Associate Director/Program Manager (Former Employee), Belize, Central America – September 15, 2013
On a daily basis, the job required you to check emails, text messages and phone messages to ensure all Peace Corps Volunteers were doing well, or someone needed immediate support. There were contact calls to be made either to Volunteers or to host agency personnel to ensure all was well. Meetings took up a third of the day or visits to Volunteers' assignment – more... site for meetings with their counterparts or to check or to provide support, advice or counseling.
Most Volunteers' sites meant at least a couple hours drive either way and at times to very remote communities. The hardest part of the job was having to brainstorm very difficult problems which had cultural implications. The most enjoyable was getting to a Volunteer site and seeing the great work they and their counterparts were engaged in. – less
English Education and Youth Development (Former Employee), Republic of Georgia – August 13, 2013
Nothing was typical about this job. My main task was to teach English to elementary, middle, and high school students in the village school. When I wasn't teaching, I was holding English clubs, a variety of camps, building and English classroom in my school, writing grants, project management, learning the Georgian language and about Georgian culture, – more... and being an American Ambassador 24 hours a day. – less
Ecotourism & Development Leader (Former Employee), San Andrés Xecul, Guatemala – August 5, 2013
There is no typical work day. You will be taken out of your element in every way and forced to use your own creativity and drive to make whatever projects you're interested in happen. All in another language! I loved all of my fellow volunteers and know that I have made friends for life.
MATHEMATICS & PHYSICS TEACHER (Former Employee), Tanzania – June 13, 2013
I learned how to be competent in another culture thanks to all of the training in cross-cultural studies and language that I received. I made amazing friends with the other volunteers and had and incredibly rewarding experience!
Preventive Health Educator (Former Employee), Senegal, West Africa – June 3, 2013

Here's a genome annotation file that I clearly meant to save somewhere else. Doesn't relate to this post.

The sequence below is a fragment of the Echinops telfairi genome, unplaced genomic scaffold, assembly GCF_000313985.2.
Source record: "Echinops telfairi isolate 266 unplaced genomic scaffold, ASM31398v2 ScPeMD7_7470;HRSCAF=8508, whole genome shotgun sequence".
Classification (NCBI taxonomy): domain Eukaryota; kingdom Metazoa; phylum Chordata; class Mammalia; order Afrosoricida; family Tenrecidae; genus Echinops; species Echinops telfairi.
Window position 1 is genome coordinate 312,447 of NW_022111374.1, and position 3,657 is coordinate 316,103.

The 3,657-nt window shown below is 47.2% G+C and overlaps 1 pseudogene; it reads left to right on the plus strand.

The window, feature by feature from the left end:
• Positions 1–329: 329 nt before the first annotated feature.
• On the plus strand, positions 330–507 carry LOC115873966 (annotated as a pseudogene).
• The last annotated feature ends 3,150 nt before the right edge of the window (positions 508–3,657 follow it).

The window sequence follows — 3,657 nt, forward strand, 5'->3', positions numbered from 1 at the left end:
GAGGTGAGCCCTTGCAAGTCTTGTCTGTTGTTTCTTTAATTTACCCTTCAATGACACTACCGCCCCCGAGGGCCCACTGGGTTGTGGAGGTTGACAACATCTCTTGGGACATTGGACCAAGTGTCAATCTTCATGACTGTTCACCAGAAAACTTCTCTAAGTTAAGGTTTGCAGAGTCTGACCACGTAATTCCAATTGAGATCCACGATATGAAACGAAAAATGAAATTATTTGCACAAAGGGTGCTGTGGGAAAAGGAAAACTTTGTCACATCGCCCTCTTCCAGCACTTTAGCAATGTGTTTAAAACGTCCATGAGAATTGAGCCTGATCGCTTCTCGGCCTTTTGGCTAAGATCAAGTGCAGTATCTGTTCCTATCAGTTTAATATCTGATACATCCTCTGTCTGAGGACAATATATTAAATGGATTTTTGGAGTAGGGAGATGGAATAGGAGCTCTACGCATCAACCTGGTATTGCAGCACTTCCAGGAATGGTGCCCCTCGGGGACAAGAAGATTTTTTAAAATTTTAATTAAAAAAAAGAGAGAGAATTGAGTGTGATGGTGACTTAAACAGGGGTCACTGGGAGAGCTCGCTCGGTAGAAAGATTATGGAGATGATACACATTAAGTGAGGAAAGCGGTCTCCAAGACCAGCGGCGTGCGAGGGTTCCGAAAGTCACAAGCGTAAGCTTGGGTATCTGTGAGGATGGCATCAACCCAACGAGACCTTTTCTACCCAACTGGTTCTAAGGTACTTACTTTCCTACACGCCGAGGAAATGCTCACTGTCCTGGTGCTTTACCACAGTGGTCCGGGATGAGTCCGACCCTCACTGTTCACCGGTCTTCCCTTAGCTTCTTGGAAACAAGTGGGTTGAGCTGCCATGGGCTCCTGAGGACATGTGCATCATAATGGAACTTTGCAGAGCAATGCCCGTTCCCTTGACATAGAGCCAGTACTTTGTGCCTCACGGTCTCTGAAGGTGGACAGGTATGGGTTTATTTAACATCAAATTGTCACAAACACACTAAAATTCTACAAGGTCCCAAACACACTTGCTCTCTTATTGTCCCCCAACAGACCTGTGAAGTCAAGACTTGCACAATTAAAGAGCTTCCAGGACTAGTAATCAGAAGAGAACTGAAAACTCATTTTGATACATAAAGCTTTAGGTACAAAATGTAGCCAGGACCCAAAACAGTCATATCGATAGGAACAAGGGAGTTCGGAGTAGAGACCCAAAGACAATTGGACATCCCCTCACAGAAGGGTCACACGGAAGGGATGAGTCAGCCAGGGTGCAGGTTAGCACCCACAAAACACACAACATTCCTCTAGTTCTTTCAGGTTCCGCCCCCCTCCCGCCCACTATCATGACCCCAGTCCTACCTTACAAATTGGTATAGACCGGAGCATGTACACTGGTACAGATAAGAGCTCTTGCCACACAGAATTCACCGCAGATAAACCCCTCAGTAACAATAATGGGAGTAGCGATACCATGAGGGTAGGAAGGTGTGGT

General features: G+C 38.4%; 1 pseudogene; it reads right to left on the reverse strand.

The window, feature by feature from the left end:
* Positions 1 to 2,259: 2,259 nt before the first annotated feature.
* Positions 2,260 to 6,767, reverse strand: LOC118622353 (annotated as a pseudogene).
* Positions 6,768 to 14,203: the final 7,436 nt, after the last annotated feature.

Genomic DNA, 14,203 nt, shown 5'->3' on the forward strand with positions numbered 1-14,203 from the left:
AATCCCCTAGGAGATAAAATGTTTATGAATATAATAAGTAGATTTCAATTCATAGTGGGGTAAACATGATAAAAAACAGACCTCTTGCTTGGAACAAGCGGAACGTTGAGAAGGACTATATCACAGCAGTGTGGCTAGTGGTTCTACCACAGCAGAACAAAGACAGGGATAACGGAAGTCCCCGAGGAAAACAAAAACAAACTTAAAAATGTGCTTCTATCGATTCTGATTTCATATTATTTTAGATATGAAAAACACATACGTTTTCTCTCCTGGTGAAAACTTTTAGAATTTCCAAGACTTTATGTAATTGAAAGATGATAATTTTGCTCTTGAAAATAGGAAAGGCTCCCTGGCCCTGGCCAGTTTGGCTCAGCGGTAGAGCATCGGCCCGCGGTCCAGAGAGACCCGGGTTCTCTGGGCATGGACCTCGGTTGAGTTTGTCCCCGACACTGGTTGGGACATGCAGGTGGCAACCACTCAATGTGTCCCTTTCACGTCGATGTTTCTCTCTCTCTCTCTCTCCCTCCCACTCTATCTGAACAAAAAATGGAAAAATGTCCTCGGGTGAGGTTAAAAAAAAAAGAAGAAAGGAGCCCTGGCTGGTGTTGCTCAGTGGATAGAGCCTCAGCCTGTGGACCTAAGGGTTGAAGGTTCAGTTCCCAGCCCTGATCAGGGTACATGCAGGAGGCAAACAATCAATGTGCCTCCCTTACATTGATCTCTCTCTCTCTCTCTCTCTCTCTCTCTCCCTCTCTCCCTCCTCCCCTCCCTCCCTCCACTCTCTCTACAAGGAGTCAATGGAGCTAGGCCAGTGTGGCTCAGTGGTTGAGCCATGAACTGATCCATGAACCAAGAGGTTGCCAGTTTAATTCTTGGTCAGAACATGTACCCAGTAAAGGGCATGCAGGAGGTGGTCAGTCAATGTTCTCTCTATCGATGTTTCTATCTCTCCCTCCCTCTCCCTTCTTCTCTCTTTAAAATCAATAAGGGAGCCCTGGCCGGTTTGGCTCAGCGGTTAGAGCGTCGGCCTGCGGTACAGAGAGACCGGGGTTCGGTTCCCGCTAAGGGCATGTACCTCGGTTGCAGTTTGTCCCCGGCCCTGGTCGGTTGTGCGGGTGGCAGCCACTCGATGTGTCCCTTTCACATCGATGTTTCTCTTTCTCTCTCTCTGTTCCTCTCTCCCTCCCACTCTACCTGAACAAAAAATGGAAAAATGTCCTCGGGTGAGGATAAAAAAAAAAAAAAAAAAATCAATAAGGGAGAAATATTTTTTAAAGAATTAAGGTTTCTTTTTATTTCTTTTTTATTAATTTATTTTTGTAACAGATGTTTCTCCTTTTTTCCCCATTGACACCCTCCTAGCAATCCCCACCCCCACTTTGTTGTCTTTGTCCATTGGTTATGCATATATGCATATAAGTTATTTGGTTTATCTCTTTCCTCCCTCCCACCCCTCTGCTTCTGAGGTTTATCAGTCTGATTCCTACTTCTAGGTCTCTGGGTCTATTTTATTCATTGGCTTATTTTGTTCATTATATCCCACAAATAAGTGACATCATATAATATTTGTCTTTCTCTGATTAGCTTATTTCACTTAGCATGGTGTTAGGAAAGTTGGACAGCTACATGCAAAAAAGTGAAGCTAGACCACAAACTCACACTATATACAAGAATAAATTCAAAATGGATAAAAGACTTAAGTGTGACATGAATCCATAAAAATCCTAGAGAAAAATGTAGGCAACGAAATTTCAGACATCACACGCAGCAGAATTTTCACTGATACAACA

Pros: you do good for others, personal growth
Cons: isolation, dealing with racism and small mindedness, low salary
Amazing experience - a chance to do some good while going through tremendous personal growth. Self motivation, leadership, adaptability, language learning... the list is nearly endless. Also one of the toughest jobs, dealing with huge frustrations, isolation, racism and many more things.
Worked in Fiji as a Health Education Extension Agent
Health Education Extension Agent (Former Employee), Fiji – June 3, 2013
Pros: amazing cultural experience
Cons: was thrown into a village after barely three weeks of training
Peace Corps is an individualized experience. While there were times when I had the opportunity to see my fellow volunteers and superiors, mostly I lived alone in a village of 900 on the top of a mountain in Fiji. I worked from scratch with little knowledge of the culture nor of the dynamics of village life. It was hard and took time but eventually I – more... managed to develop productive relationships, beneficial programs and maintained a schedule that I believed would be sustainable. The hardest part of the job was the solitude while the best part of the job was developing promising plans to help my local villagers with health issues such as heart disease and poor eating habits. – less
I´m interested in going to Bulgaria through the Peace Corps. Can you tell me what you liked/didn´t like? Which city were you in? Was the pay good enough to live or did you need to find extra finances?
Job Work/Life Balance
The most rewarding and challenging experience of my life.
Youth Development Specialist (Former Employee), Washington DC – May 30, 2013
It was well worth the hardships to learn about myself and to help others.
Teacher of English as a Foreign Language (Former Employee), Rushaki, Rwanda – February 27, 2013
Pros: travel, language training, culture training
Cons: difficult living conditions
As a Peace Corps volunteer I was entrusted with the American peoples good will towards their fellow global citizens. Although my service in Mauritania was cut short by terrorist insurgencies, I was no deterred in my dedication and selected to help restart the program in Rwanda after so many absent years following the 1994 genocide. Although the monthly – more... allocation of funds is adequate to live on in the local economy, it certainly requires a labor of love to perform the duties required with essentially no pay. – less